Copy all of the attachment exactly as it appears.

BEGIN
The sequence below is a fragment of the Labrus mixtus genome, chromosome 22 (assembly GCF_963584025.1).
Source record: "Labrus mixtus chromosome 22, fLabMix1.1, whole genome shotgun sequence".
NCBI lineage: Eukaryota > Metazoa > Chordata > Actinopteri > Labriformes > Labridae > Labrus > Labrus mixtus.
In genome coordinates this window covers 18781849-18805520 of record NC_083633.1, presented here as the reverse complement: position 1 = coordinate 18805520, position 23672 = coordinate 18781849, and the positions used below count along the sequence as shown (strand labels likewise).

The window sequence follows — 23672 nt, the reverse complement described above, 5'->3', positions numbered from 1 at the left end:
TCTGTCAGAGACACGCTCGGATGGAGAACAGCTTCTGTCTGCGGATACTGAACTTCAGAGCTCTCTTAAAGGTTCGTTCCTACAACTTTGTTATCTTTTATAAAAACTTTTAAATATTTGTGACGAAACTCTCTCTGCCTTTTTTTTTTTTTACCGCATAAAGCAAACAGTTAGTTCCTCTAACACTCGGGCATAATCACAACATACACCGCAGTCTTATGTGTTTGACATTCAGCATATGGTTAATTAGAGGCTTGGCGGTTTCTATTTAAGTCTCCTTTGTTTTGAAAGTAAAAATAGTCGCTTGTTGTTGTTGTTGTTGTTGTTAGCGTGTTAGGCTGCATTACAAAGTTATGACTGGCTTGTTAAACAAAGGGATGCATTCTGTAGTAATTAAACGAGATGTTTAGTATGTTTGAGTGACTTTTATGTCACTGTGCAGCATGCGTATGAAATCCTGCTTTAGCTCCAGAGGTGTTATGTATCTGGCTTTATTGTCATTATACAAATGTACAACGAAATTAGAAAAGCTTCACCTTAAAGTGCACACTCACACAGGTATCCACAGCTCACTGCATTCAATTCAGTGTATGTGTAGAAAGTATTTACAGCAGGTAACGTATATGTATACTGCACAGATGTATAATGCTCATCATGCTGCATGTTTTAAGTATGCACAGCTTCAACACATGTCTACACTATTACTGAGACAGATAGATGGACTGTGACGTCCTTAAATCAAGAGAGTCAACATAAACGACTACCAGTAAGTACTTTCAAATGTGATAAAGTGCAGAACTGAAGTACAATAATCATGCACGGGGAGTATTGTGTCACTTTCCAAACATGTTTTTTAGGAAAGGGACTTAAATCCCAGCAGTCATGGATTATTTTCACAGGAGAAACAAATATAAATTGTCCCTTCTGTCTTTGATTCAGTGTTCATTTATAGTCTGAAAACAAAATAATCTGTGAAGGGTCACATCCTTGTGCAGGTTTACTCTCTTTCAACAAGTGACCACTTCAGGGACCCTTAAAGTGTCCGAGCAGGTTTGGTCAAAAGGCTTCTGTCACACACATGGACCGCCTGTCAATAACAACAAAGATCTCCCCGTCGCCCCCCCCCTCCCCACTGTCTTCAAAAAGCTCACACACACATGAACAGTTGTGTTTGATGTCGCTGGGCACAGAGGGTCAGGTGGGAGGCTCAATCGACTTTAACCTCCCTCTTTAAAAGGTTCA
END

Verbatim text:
The sequence below is a fragment of the Labrus mixtus genome, chromosome 22 (assembly GCF_963584025.1).
Source record: "Labrus mixtus chromosome 22, fLabMix1.1, whole genome shotgun sequence".
NCBI lineage: Eukaryota > Metazoa > Chordata > Actinopteri > Labriformes > Labridae > Labrus > Labrus mixtus.
In genome coordinates this window covers 18781849-18805520 of record NC_083633.1, presented here as the reverse complement: position 1 = coordinate 18805520, position 23672 = coordinate 18781849, and the positions used below count along the sequence as shown (strand labels likewise).

The window sequence follows — 23672 nt, the reverse complement described above, 5'->3', positions numbered from 1 at the left end:
TCTGTCAGAGACACGCTCGGATGGAGAACAGCTTCTGTCTGCGGATACTGAACTTCAGAGCTCTCTTAAAGGTTCGTTCCTACAACTTTGTTATCTTTTATAAAAACTTTTAAATATTTGTGACGAAACTCTCTCTGCCTTTTTTTTTTTTTACCGCATAAAGCAAACAGTTAGTTCCTCTAACACTCGGGCATAATCACAACATACACCGCAGTCTTATGTGTTTGACATTCAGCATATGGTTAATTAGAGGCTTGGCGGTTTCTATTTAAGTCTCCTTTGTTTTGAAAGTAAAAATAGTCGCTTGTTGTTGTTGTTGTTGTTGTTAGCGTGTTAGGCTGCATTACAAAGTTATGACTGGCTTGTTAAACAAAGGGATGCATTCTGTAGTAATTAAACGAGATGTTTAGTATGTTTGAGTGACTTTTATGTCACTGTGCAGCATGCGTATGAAATCCTGCTTTAGCTCCAGAGGTGTTATGTATCTGGCTTTATTGTCATTATACAAATGTACAACGAAATTAGAAAAGCTTCACCTTAAAGTGCACACTCACACAGGTATCCACAGCTCACTGCATTCAATTCAGTGTATGTGTAGAAAGTATTTACAGCAGGTAACGTATATGTATACTGCACAGATGTATAATGCTCATCATGCTGCATGTTTTAAGTATGCACAGCTTCAACACATGTCTACACTATTACTGAGACAGATAGATGGACTGTGACGTCCTTAAATCAAGAGAGTCAACATAAACGACTACCAGTAAGTACTTTCAAATGTGATAAAGTGCAGAACTGAAGTACAATAATCATGCACGGGGAGTATTGTGTCACTTTCCAAACATGTTTTTTAGGAAAGGGACTTAAATCCCAGCAGTCATGGATTATTTTCACAGGAGAAACAAATATAAATTGTCCCTTCTGTCTTTGATTCAGTGTTCATTTATAGTCTGAAAACAAAATAATCTGTGAAGGGTCACATCCTTGTGCAGGTTTACTCTCTTTCAACAAGTGACCACTTCAGGGACCCTTAAAGTGTCCGAGCAGGTTTGGTCAAAAGGCTTCTGTCACACACATGGACCGCCTGTCAATAACAACAAAGATCTCCCCGTCGCCCCCCCCCTCCCCACTGTCTTCAAAAAGCTCACACACACATGAACAGTTGTGTTTGATGTCGCTGGGCACAGAGGGTCAGGTGGGAGGCTCAATCGACTTTAACCTCCCTCTTTAAAAGGTTCA